‘Never Look Away’ is not your usual pro-life film. But it’s now available in theaters.
Admittedly, pro-life cinema occupies a narrow niche. Each year, an earnest, low-budget film makes the case against abortion, infanticide or euthanasia. “Gosnell” (2018), the chronicle of the Philadelphia abortionist convicted of multiple counts of murder, and “Unplanned”(2019), the account of the conversion of Planned Parenthood clinic director Abby Johnson to the anti-abortion cause, are sturdy examples of the genre. On occasion, however, a lavish, mainstream film develops an indictment of our culture of death that rises far above agitprop. Nominated this year for the Academy Award for best foreign film, “Never Look Away” is such an unexpected prosecutor.
Directed by Florian Henckel von Donnersmarck, the sprawling film (more than three hours in length) follows the life of the artist Kurt Barnert (Tom Schilling) from his childhood in Nazi Dresden to his early adulthood in Communist Dresden and then to his mature adulthood in the arts community of West Germany’s Düsseldorf. As the artistic and romantic adventures of Kurt unfold, the director depicts the lethal cultures generated by National Socialism and Communism.
In ‘Never Look Away,’ the murderous eugenicist and the abortionist, the Nazi and the Communist, become one.
In the opening section, the film focuses on the loving relationship between the child Kurt and his eccentric, art-loving Aunt Elisabeth (Saskia Rosendahl), a schizophrenic. After an outburst of violence, the family confides her to the care of a medical doctor, Professor Carl Seeband (Sebastian Koch). An officer in the Third Reich’s health police, on a campaign to sterilize the disabled, Seeband orders her removal to an institution he controls.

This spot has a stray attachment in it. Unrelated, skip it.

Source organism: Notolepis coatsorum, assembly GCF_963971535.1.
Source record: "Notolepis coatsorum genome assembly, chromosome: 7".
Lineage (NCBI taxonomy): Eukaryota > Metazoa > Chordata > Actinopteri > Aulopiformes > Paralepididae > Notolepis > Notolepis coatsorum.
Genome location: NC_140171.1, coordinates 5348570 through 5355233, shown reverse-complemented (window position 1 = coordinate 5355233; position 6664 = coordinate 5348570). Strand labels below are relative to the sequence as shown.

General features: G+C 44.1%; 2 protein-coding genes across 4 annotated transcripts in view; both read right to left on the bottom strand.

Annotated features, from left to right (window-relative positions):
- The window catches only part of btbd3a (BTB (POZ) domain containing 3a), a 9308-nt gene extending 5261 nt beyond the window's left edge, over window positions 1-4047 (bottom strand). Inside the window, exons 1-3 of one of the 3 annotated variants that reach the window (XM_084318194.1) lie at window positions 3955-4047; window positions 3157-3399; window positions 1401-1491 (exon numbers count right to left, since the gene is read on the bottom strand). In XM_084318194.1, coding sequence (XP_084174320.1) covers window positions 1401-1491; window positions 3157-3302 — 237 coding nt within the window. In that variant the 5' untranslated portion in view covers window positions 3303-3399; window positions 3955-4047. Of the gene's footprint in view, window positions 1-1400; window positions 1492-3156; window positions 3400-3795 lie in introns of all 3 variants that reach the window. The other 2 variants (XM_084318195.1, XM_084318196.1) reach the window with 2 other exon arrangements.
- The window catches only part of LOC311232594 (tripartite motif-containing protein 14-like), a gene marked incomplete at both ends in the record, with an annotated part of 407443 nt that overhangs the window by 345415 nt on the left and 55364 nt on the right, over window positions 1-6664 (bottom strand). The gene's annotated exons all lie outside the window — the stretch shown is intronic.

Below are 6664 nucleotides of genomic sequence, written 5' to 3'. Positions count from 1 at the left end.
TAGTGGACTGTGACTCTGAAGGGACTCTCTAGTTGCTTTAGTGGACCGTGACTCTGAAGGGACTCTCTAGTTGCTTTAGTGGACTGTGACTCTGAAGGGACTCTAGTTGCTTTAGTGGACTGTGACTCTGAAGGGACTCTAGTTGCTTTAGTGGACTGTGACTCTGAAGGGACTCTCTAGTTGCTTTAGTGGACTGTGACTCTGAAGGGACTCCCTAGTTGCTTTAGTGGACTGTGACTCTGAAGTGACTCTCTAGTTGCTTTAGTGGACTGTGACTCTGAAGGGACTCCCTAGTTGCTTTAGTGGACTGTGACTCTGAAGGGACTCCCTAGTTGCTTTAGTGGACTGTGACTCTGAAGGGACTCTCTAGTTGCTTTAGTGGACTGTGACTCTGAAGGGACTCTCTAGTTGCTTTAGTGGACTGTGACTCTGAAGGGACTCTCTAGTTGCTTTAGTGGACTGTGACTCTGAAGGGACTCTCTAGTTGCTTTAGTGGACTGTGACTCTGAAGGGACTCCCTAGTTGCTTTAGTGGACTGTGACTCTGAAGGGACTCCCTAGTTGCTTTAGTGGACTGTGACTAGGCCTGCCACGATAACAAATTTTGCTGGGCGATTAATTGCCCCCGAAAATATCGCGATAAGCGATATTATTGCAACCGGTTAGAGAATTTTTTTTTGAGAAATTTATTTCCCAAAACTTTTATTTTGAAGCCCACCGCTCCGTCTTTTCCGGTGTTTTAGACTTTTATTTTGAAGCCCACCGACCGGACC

In a heartbreaking scene, Elisabeth screams and resists in vain as the health-police attendants drag her into avan. After a cursory interview, Seeband orders her forcible sterilization. When he attends a pivotal meeting of the medical officers leading the sterilization campaign, all arrayed in their crisply pressed S.S. uniforms, Seeband beams as the head doctor announces that sterilization will now be replaced by execution of the disabled. With a flick of his pen, Seeband condemns Elisabeth to death. A lengthy scene depicts the killing of Elisabeth and other disabled women as smiling nurses invite the women to enter a shower room into which the nurses calmly send poisonous gas.
In the section set in postwar Communist Dresden, Kurt pursues art studies and due to his technical skill, makes his mark as an artist painting dreary frescoes in the regime’s social-realist style. He begins an affair with Ellie (Paula Beer), who happens to be the daughter of Professor Seeband. When Ellie becomes pregnant, Seeband forces her to undergo an abortion at his own hands on the false pretense that some mysterious health problem will prevent his daughter from bringing the child to term.
The director underscores the cold and coercive nature of the abortion as the camera dwells on the gleaming silver instruments the doctor will use in the operation. It is only after the abortion that Ellie tells Kurt the truth about her father’s past as she relates a childhood memory of her father preening before a mirror in his S.S. uniform.
The artist has overcome the culture of death by unmasking Germany’s genocidal past.
In the person of Professor Seeband, the murderous eugenicist and the abortionist, the Nazi and the Communist, become one. The doctor smoothly transitions from denying the rights of the individual in the name of the Volk to denying them in the name of class struggle.
In the film’s final section, the married Kurt and Ellie flee to the West to escape the ideological constraints of East Germany. Learning from his Russian protector that war-crimes investigators are zeroing in on the leaders of the Nazi euthanasia campaign, Seeband also flees to the West and smoothly morphs into a bourgeois liberal, intoxicated by his professional stature.